Jessica Ennis-Hill & Toni Minichiello

Minichiello and Ennis-Hill – a winning team

October 21st, 2015 Posted by News No Comment yet

One of the most successful partnerships in athletics happens to be far from a straightforward one, writes John Wragg for Athletics Weekly.

Think of Clough and Taylor, Redgrave and Pinsent, Torvill and Dean, AP McCoy on any horse you like, Mourinho and his ego, Toni Minichiello and Jessica Ennis-Hill can trade medals with any of them.

Their partnership is worth one Olympic gold, two world outdoor, a world indoors and a European outdoor title plus world silvers, indoor and out, and a Commonwealth bronze in 16 years together.
“Jess has bought a house in Sheffield, so she’s stuck with me now. She’s never getting rid,” says Minichiello.

The world title in Beijing is the latest entry on the CV, something that Minichiello says wasn’t planned and is a by-product of their preparation for the Olympics, but what happens after Rio?

Minichiello has seen Ennis-Hill mature from a nine-year-old when they first met to a wife, a mother and a world star.

“When Jess had the baby it was up to her whether she wanted to come back to athletics,”
he says.

“It was interesting. If you look at Lee McConnell, when her little lad arrived, she said ‘No, that’s it, I’m done’. Which you can totally understand and was something I was prepared for with Jess.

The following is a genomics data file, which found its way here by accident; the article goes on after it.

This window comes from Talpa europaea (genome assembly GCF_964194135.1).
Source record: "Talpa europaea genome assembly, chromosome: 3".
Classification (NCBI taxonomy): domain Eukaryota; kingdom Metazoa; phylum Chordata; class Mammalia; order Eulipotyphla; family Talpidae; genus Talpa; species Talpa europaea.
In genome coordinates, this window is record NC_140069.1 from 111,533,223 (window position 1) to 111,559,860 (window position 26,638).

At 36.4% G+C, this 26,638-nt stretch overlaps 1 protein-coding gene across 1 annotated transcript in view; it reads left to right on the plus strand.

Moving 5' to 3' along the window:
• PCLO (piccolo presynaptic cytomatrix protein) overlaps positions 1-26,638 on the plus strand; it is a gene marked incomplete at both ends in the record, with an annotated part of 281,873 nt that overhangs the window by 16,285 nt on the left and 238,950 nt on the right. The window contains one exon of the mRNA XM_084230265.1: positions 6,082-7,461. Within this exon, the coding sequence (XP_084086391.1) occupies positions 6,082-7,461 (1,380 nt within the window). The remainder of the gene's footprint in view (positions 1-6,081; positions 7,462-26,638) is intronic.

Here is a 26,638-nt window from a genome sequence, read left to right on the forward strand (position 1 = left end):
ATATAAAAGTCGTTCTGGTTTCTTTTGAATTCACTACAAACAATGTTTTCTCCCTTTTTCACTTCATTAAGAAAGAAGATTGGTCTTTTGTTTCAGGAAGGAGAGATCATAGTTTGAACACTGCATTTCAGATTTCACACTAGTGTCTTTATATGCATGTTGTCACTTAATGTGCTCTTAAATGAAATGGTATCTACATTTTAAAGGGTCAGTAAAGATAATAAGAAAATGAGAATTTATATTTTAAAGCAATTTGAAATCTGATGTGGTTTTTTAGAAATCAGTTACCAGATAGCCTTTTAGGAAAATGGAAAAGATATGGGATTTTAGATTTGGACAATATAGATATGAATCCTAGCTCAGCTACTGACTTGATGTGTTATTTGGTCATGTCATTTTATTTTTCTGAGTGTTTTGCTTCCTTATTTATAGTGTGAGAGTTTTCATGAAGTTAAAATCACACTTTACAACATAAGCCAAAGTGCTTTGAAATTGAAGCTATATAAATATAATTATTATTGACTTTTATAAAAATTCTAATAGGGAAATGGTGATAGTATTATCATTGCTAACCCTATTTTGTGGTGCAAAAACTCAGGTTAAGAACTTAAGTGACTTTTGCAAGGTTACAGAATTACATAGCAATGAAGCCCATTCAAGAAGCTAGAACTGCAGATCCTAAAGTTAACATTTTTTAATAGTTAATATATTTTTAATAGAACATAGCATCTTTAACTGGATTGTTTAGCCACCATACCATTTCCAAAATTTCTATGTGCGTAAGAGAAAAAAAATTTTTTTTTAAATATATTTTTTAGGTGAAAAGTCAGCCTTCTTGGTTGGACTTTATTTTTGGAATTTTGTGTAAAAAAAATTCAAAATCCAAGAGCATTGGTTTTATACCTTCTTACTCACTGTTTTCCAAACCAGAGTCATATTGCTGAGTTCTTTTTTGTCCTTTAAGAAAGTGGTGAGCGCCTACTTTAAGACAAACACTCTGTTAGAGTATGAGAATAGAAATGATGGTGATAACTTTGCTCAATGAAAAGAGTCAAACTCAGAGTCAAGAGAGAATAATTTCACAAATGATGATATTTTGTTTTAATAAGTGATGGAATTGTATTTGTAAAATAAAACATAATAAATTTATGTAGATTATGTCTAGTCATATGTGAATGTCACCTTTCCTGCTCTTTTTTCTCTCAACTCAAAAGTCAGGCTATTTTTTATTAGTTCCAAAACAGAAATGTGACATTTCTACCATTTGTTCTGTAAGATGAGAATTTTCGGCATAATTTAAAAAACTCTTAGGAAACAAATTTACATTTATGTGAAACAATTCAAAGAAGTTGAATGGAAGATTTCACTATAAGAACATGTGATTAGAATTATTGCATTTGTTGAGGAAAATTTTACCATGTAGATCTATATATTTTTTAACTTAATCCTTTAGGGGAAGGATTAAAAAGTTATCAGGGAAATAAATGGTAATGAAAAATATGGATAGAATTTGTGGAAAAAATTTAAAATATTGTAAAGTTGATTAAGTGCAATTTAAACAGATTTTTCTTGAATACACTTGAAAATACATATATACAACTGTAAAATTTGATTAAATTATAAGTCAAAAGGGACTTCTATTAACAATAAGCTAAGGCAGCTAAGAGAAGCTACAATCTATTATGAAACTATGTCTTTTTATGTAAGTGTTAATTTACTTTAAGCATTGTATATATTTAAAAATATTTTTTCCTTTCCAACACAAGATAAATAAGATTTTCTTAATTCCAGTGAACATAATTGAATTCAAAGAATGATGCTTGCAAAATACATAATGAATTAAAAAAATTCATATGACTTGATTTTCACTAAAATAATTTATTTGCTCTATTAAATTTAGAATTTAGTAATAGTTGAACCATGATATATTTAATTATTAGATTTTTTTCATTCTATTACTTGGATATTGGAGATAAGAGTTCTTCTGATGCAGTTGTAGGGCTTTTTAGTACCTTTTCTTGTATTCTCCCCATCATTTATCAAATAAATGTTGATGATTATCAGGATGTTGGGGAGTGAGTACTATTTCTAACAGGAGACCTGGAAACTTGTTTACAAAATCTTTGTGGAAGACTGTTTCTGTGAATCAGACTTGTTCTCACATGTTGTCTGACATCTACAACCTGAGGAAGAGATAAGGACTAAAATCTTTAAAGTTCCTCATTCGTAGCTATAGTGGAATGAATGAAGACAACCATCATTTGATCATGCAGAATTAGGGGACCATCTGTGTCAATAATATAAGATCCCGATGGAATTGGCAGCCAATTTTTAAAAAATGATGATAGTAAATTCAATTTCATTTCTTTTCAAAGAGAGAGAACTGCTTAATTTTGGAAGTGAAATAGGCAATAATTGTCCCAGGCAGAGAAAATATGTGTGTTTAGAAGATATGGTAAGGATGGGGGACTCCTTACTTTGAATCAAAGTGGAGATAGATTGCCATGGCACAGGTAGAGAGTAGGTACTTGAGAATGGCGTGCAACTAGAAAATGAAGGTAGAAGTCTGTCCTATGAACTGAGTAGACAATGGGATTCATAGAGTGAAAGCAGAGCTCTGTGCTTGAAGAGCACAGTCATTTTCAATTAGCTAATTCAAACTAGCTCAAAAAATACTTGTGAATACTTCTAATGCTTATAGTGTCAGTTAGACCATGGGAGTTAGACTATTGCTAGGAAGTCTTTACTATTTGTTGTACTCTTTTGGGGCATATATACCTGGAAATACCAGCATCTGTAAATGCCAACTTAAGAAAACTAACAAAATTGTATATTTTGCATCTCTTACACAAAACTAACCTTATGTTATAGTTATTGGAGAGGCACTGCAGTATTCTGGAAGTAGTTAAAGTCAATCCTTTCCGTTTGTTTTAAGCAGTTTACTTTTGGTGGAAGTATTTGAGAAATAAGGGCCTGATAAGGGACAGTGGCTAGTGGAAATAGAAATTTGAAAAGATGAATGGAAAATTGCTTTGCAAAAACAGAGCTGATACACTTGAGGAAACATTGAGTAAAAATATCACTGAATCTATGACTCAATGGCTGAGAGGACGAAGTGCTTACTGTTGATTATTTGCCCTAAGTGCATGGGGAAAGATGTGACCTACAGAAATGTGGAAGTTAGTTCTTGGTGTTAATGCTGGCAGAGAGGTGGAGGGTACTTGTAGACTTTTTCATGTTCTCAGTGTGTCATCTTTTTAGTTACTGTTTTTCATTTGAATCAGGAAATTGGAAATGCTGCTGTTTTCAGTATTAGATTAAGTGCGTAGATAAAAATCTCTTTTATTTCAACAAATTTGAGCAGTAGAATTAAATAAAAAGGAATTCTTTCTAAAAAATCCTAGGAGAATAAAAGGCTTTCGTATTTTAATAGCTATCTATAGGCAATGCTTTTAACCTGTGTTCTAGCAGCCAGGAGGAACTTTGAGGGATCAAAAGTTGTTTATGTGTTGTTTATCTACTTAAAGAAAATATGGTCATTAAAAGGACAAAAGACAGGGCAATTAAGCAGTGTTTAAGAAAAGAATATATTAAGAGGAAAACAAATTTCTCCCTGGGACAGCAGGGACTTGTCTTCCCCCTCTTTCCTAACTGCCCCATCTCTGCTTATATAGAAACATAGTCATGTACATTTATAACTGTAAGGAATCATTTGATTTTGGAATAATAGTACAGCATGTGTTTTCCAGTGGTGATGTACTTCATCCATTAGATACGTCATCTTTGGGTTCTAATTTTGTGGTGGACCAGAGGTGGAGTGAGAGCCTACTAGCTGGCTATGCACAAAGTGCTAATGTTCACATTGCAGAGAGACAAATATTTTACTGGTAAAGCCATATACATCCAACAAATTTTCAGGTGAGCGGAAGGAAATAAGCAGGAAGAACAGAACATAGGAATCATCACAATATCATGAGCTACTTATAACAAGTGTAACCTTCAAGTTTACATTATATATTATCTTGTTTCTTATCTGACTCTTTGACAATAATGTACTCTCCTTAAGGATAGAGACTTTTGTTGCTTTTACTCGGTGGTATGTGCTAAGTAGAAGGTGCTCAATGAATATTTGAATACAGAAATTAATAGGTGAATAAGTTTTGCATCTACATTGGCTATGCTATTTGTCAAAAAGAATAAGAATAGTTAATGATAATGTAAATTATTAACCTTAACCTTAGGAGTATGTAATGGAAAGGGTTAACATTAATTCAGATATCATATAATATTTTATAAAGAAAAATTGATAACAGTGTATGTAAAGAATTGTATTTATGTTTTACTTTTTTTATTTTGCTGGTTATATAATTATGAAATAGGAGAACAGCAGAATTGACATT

“She was 26 when she won gold in London and she was like, ‘I’m kinda too young to retire’. Then the next big thing was the wedding. And then there was Reggie.

“It all might have gone out of the window like Lee McConnell. She was going to do the Commonwealth Games, but then the little one arrived and that changes the perspective totally. That’s something women understand. I don’t think blokes do.

“Jess might have turned round and said, ‘This little package is absolutely precious to me, no one can look after him like me, I’m finished.’

“Critically, it’s the family around Jess that has allowed her to go on. A family can help you get back in the sport or stop you because if they go, ‘Oh, you should be at home looking after the little one’ then that influences you.

“But Jess’s family has been so incredibly supportive and helpful beyond belief – her husband’s parents, her parents, her sister, a family network.

“Reggie has been down to training a few times, but when she brings him down there is somebody else with them to look after him. I tried bringing my daughter down and coach with just me and her and, while they are in the pram and asleep it works a treat, but as soon as they wake up, forget about it.”

Although a strong partnership in athletics, the pair are not close away from work.

“We get on but we don’t socialise together, we don’t discuss world politics and say, come round for a cup of tea and have a chat,” he says.

“At a holding camp I’ll get, ‘Where have you been?’, if we’ve agreed to meet up for dinner and I’m late. But I’ll then read a book in my room, she’ll do what she’s doing, but you know what? She needs her own space.

“But I can’t see us staying in touch a great deal when this is all over.”